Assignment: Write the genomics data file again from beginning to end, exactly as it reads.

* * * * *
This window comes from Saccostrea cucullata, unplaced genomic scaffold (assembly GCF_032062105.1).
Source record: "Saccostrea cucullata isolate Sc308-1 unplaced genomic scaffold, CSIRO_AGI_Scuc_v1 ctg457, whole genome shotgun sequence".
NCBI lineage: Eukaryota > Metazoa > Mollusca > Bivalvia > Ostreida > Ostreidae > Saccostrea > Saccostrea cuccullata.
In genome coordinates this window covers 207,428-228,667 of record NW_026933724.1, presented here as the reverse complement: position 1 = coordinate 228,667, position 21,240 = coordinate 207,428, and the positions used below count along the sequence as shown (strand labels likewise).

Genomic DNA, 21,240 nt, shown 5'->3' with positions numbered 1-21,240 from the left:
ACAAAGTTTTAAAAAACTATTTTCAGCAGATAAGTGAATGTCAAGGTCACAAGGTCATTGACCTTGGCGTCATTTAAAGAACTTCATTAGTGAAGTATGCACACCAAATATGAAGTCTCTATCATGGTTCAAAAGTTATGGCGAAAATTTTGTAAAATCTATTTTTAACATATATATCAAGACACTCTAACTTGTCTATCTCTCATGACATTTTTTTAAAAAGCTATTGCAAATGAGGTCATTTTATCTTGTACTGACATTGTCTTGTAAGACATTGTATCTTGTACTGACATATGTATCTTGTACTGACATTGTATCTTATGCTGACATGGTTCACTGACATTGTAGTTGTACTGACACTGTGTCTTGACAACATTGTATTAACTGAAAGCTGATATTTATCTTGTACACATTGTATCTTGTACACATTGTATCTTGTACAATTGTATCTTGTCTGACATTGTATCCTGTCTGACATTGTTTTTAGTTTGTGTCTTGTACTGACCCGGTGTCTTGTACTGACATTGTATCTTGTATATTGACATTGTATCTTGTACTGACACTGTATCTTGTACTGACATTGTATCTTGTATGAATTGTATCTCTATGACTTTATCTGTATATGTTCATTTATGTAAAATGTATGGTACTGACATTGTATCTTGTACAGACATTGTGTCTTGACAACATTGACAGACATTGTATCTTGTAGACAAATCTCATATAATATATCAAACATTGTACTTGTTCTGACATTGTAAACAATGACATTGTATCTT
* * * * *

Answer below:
This window comes from Saccostrea cucullata, unplaced genomic scaffold (assembly GCF_032062105.1).
Source record: "Saccostrea cucullata isolate Sc308-1 unplaced genomic scaffold, CSIRO_AGI_Scuc_v1 ctg457, whole genome shotgun sequence".
NCBI lineage: Eukaryota > Metazoa > Mollusca > Bivalvia > Ostreida > Ostreidae > Saccostrea > Saccostrea cuccullata.
In genome coordinates this window covers 207,428-228,667 of record NW_026933724.1, presented here as the reverse complement: position 1 = coordinate 228,667, position 21,240 = coordinate 207,428, and the positions used below count along the sequence as shown (strand labels likewise).

Genomic DNA, 21,240 nt, shown 5'->3' with positions numbered 1-21,240 from the left:
ACAAAGTTTTAAAAAACTATTTTCAGCAGATAAGTGAATGTCAAGGTCACAAGGTCATTGACCTTGGCGTCATTTAAAGAACTTCATTAGTGAAGTATGCACACCAAATATGAAGTCTCTATCATGGTTCAAAAGTTATGGCGAAAATTTTGTAAAATCTATTTTTAACATATATATCAAGACACTCTAACTTGTCTATCTCTCATGACATTTTTTTAAAAAGCTATTGCAAATGAGGTCATTTTATCTTGTACTGACATTGTCTTGTAAGACATTGTATCTTGTACTGACATATGTATCTTGTACTGACATTGTATCTTATGCTGACATGGTTCACTGACATTGTAGTTGTACTGACACTGTGTCTTGACAACATTGTATTAACTGAAAGCTGATATTTATCTTGTACACATTGTATCTTGTACACATTGTATCTTGTACAATTGTATCTTGTCTGACATTGTATCCTGTCTGACATTGTTTTTAGTTTGTGTCTTGTACTGACCCGGTGTCTTGTACTGACATTGTATCTTGTATATTGACATTGTATCTTGTACTGACACTGTATCTTGTACTGACATTGTATCTTGTATGAATTGTATCTCTATGACTTTATCTGTATATGTTCATTTATGTAAAATGTATGGTACTGACATTGTATCTTGTACAGACATTGTGTCTTGACAACATTGACAGACATTGTATCTTGTAGACAAATCTCATATAATATATCAAACATTGTACTTGTTCTGACATTGTAAACAATGACATTGTATCTT